Investigating the role of Toll-like receptors in juvenile onset systemic lupus erythematosus



Thorbinson, Colin
Investigating the role of Toll-like receptors in juvenile onset systemic lupus erythematosus. [Unspecified]

[img] Microsoft Word (MPhil Thesis)
CT_MPhil_Corrected_Thesis_August_2009-2010.docx - Accepted Version
Access to this file is embargoed until Unspecified.
Available under License Creative Commons Attribution No Derivatives.

Download (1MB)
[img] PDF (Renamed and converted to pdf)
THORBINSONCol_Aug2010_1452.pdf
Access to this file is embargoed until Unspecified.
Available under License Creative Commons Attribution No Derivatives.

Download (2MB)
[img] PDF (Abridged version - converted to pdf)
ThorbinsonCol_Aug2010_1452(abridged_version).pdf - Accepted Version
Available under License Creative Commons Attribution No Derivatives.

Download (1MB)
[img] Microsoft Word (Abridged version)
ThorbinsonCol_Aug2010_1452(abridged_version).docx - Accepted Version
Access to this file is embargoed until Unspecified.
Available under License Creative Commons Attribution No Derivatives.

Download (819kB)

Abstract

Background: Juvenile-onset Systemic Lupus Erythematosus (JSLE) is a chronic debilitating multi-system autoimmune condition characterised by auto-antibody production directed against nuclear antigens. It is associated with a more severe onset and more aggressive clinical course than in adults, with poor prognostic factors presenting earlier in childhood. It has been proposed that dysregulated neutrophil apoptosis may be a source of autoantigen in JSLE. Toll-like receptors (TLRs) are essential in the function of the innate immune system recognising pathogenic material. Upon stimulation they initiate a non-specific immune response leading to the production of an antigen-specific immune defence and autoantibody production. TLRs have been implicated in the development of autoimmunity. TLRs 3, 7, 8 and 9 are capable of recognising nucleic autoantigens typical of SLE and their expression has been shown to positively correlate with anti-dsDNA titres and disease activity in adult-onset SLE. To date there have been no studies examining the role of TLRs in JSLE. Aim: To assess whether apoptotic neutrophils in JSLE are providing a source of nuclear autoantigen which are being detected through TLRs 3, 7, 8 and 9 resulting in an inflammatory response through activation of an adaptive autoimmune response. Methods: Peripheral Blood Mononuclear Cells (PBMCs) and B cells were isolated from JSLE patients, Juvenile Idiopathic Arthritis (JIA) (inflammatory controls) and non-inflammatory controls. TLR 3, 7-9 mRNA and protein expression was measured using quantitative PCR (qPCR) and flow cytometry respectively. PBMCs were incubated with TLR agonists, activation was measured by IFN-a protein and mRNA expression, by ELISA and qPCR respectively. Neutrophils were isolated from healthy controls and incubated with JSLE serum to induce apoptosis. Apoptotic neutrophils were incubated with PBMCs at varying concentrations for 6 hours. After which IFN-a mRNA expression was measured by qPCR. PBMCs were treated with a MyD88 inhibitor to block TLRs 7-9 or left untreated. MyD88 treated and untreated PBMCs were incubated with TLR9 agonist or apoptotic neutrophils for 6 hours. TLR activation was measured using IFN-a mRNA expression by qPCR. Results: JSLE patients have a significantly increased PBMC TLR 3, 8 and 9 protein and mRNA expression compared to controls (p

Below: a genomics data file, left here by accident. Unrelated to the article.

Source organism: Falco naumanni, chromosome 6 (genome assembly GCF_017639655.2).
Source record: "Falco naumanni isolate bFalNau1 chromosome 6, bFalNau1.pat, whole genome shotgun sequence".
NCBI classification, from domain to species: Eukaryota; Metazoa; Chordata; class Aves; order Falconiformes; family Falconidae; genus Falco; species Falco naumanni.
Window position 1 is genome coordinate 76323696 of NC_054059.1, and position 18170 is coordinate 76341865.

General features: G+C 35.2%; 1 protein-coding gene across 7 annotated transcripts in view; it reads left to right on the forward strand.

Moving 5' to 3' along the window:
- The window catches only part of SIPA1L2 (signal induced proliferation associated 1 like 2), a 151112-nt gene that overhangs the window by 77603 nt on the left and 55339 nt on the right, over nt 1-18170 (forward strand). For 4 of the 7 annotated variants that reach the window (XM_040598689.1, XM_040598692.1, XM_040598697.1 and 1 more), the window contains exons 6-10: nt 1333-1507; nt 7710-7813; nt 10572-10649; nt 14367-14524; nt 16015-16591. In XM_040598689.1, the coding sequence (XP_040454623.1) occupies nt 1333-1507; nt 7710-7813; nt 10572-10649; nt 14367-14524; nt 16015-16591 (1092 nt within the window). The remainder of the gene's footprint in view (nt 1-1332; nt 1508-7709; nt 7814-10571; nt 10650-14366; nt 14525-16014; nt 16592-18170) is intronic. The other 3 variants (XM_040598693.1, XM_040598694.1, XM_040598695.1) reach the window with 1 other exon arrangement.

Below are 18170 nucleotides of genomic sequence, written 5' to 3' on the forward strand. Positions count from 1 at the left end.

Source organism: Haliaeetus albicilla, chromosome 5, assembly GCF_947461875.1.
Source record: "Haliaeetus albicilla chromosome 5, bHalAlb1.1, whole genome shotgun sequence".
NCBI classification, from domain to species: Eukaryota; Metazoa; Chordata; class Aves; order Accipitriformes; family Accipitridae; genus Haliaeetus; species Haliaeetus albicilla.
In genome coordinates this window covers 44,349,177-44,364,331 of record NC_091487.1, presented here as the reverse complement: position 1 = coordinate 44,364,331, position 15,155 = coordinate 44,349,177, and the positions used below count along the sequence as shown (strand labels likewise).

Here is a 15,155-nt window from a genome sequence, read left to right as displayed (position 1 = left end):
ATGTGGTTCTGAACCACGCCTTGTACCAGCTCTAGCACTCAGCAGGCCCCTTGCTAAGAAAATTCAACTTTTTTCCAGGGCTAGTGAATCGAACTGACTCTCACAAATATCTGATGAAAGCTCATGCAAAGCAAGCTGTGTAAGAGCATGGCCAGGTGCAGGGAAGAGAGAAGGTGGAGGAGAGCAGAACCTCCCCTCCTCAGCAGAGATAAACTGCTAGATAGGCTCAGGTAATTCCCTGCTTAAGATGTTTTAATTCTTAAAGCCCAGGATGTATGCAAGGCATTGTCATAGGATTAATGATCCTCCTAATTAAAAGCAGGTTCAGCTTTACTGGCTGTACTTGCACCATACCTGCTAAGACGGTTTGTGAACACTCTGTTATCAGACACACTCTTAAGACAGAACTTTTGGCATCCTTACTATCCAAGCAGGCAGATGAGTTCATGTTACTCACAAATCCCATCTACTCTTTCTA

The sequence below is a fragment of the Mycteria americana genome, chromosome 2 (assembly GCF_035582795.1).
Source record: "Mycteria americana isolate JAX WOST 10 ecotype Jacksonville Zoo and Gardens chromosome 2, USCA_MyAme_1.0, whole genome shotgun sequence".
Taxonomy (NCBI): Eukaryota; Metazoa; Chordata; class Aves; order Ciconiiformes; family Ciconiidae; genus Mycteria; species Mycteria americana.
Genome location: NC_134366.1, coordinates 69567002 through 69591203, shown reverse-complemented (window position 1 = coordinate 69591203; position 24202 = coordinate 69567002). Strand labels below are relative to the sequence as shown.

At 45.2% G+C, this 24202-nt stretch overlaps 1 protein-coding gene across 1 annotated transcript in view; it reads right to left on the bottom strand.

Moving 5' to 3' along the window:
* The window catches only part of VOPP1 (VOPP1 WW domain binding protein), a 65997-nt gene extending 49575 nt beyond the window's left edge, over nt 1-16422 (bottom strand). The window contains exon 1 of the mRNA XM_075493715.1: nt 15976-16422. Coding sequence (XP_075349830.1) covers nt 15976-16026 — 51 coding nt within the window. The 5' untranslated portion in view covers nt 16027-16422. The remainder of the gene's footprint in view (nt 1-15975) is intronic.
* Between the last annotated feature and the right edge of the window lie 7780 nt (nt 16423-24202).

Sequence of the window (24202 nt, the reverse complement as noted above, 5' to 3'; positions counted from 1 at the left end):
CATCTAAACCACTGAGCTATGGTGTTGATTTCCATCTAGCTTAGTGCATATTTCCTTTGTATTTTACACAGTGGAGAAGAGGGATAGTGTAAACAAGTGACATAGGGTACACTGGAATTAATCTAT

Item Type: Unspecified
Additional Information: Date: 2010-08 (completed)
Subjects: R Medicine > RC Internal medicine
R Medicine > RC Internal medicine > RC0254 Neoplasms. Tumors. Oncology (including Cancer)
Divisions: ?? sch_repro ??
Depositing User: Symplectic Admin
Date Deposited: 11 Jan 2011 10:58
Last Modified: 08 May 2020 16:28
URI: http://livrepository.liverpool.ac.uk/id/eprint/1452